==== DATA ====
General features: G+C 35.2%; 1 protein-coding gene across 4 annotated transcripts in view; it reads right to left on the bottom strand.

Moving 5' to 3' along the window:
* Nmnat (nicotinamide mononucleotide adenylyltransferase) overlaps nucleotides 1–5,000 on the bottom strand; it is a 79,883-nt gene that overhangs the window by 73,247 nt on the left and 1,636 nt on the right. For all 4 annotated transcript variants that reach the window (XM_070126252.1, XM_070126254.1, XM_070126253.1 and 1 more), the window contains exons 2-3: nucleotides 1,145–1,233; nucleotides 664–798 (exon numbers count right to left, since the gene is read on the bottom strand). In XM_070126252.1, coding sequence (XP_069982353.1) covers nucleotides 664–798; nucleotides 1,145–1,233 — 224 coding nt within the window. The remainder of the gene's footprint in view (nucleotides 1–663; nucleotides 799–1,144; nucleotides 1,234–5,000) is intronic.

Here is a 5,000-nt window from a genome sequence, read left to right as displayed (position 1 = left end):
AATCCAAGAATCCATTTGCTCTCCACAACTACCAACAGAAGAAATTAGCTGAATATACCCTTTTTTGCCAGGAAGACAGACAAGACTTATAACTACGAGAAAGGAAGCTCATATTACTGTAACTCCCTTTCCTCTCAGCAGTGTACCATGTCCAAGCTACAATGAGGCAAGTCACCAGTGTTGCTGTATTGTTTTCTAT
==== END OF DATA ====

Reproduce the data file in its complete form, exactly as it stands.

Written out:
General features: G+C 35.2%; 1 protein-coding gene across 4 annotated transcripts in view; it reads right to left on the bottom strand.

Moving 5' to 3' along the window:
* Nmnat (nicotinamide mononucleotide adenylyltransferase) overlaps nucleotides 1–5,000 on the bottom strand; it is a 79,883-nt gene that overhangs the window by 73,247 nt on the left and 1,636 nt on the right. For all 4 annotated transcript variants that reach the window (XM_070126252.1, XM_070126254.1, XM_070126253.1 and 1 more), the window contains exons 2-3: nucleotides 1,145–1,233; nucleotides 664–798 (exon numbers count right to left, since the gene is read on the bottom strand). In XM_070126252.1, coding sequence (XP_069982353.1) covers nucleotides 664–798; nucleotides 1,145–1,233 — 224 coding nt within the window. The remainder of the gene's footprint in view (nucleotides 1–663; nucleotides 799–1,144; nucleotides 1,234–5,000) is intronic.

Here is a 5,000-nt window from a genome sequence, read left to right as displayed (position 1 = left end):
AATCCAAGAATCCATTTGCTCTCCACAACTACCAACAGAAGAAATTAGCTGAATATACCCTTTTTTGCCAGGAAGACAGACAAGACTTATAACTACGAGAAAGGAAGCTCATATTACTGTAACTCCCTTTCCTCTCAGCAGTGTACCATGTCCAAGCTACAATGAGGCAAGTCACCAGTGTTGCTGTATTGTTTTCTAT